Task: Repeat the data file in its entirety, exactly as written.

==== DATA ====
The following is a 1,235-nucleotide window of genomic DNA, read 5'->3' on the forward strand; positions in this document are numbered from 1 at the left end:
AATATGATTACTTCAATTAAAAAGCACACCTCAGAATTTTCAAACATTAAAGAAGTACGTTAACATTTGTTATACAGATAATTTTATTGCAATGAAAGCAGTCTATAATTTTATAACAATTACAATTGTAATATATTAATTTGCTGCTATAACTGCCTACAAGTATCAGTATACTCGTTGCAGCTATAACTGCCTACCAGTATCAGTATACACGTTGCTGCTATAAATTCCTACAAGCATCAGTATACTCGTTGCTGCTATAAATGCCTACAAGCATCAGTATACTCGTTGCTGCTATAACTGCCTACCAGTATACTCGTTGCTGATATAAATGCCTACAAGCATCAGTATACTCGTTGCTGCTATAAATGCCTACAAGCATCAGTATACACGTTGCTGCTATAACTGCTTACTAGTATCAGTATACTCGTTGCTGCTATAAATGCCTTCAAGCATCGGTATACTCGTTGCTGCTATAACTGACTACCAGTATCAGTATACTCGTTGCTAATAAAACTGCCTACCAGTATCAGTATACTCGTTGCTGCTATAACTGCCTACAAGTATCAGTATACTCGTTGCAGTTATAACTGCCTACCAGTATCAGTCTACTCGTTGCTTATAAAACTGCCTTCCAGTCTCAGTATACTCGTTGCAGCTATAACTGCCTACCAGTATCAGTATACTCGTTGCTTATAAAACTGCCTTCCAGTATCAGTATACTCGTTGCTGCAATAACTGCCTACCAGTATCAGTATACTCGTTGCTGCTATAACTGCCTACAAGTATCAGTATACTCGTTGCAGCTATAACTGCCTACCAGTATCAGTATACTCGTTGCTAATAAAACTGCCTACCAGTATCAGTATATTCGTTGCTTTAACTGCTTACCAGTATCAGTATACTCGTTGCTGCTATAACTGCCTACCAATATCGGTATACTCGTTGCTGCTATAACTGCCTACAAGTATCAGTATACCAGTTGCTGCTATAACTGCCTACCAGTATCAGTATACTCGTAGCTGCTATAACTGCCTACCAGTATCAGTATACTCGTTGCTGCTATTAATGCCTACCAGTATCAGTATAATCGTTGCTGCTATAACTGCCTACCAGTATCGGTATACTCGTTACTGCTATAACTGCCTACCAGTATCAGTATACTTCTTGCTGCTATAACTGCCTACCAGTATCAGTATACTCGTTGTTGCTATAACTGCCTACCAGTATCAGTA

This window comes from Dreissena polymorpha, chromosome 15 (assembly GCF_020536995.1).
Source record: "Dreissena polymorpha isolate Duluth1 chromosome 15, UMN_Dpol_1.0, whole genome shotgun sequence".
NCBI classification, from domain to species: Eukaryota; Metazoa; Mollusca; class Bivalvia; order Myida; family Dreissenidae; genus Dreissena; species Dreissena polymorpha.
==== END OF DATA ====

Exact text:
The following is a 1,235-nucleotide window of genomic DNA, read 5'->3' on the forward strand; positions in this document are numbered from 1 at the left end:
AATATGATTACTTCAATTAAAAAGCACACCTCAGAATTTTCAAACATTAAAGAAGTACGTTAACATTTGTTATACAGATAATTTTATTGCAATGAAAGCAGTCTATAATTTTATAACAATTACAATTGTAATATATTAATTTGCTGCTATAACTGCCTACAAGTATCAGTATACTCGTTGCAGCTATAACTGCCTACCAGTATCAGTATACACGTTGCTGCTATAAATTCCTACAAGCATCAGTATACTCGTTGCTGCTATAAATGCCTACAAGCATCAGTATACTCGTTGCTGCTATAACTGCCTACCAGTATACTCGTTGCTGATATAAATGCCTACAAGCATCAGTATACTCGTTGCTGCTATAAATGCCTACAAGCATCAGTATACACGTTGCTGCTATAACTGCTTACTAGTATCAGTATACTCGTTGCTGCTATAAATGCCTTCAAGCATCGGTATACTCGTTGCTGCTATAACTGACTACCAGTATCAGTATACTCGTTGCTAATAAAACTGCCTACCAGTATCAGTATACTCGTTGCTGCTATAACTGCCTACAAGTATCAGTATACTCGTTGCAGTTATAACTGCCTACCAGTATCAGTCTACTCGTTGCTTATAAAACTGCCTTCCAGTCTCAGTATACTCGTTGCAGCTATAACTGCCTACCAGTATCAGTATACTCGTTGCTTATAAAACTGCCTTCCAGTATCAGTATACTCGTTGCTGCAATAACTGCCTACCAGTATCAGTATACTCGTTGCTGCTATAACTGCCTACAAGTATCAGTATACTCGTTGCAGCTATAACTGCCTACCAGTATCAGTATACTCGTTGCTAATAAAACTGCCTACCAGTATCAGTATATTCGTTGCTTTAACTGCTTACCAGTATCAGTATACTCGTTGCTGCTATAACTGCCTACCAATATCGGTATACTCGTTGCTGCTATAACTGCCTACAAGTATCAGTATACCAGTTGCTGCTATAACTGCCTACCAGTATCAGTATACTCGTAGCTGCTATAACTGCCTACCAGTATCAGTATACTCGTTGCTGCTATTAATGCCTACCAGTATCAGTATAATCGTTGCTGCTATAACTGCCTACCAGTATCGGTATACTCGTTACTGCTATAACTGCCTACCAGTATCAGTATACTTCTTGCTGCTATAACTGCCTACCAGTATCAGTATACTCGTTGTTGCTATAACTGCCTACCAGTATCAGTA

This window comes from Dreissena polymorpha, chromosome 15 (assembly GCF_020536995.1).
Source record: "Dreissena polymorpha isolate Duluth1 chromosome 15, UMN_Dpol_1.0, whole genome shotgun sequence".
NCBI classification, from domain to species: Eukaryota; Metazoa; Mollusca; class Bivalvia; order Myida; family Dreissenidae; genus Dreissena; species Dreissena polymorpha.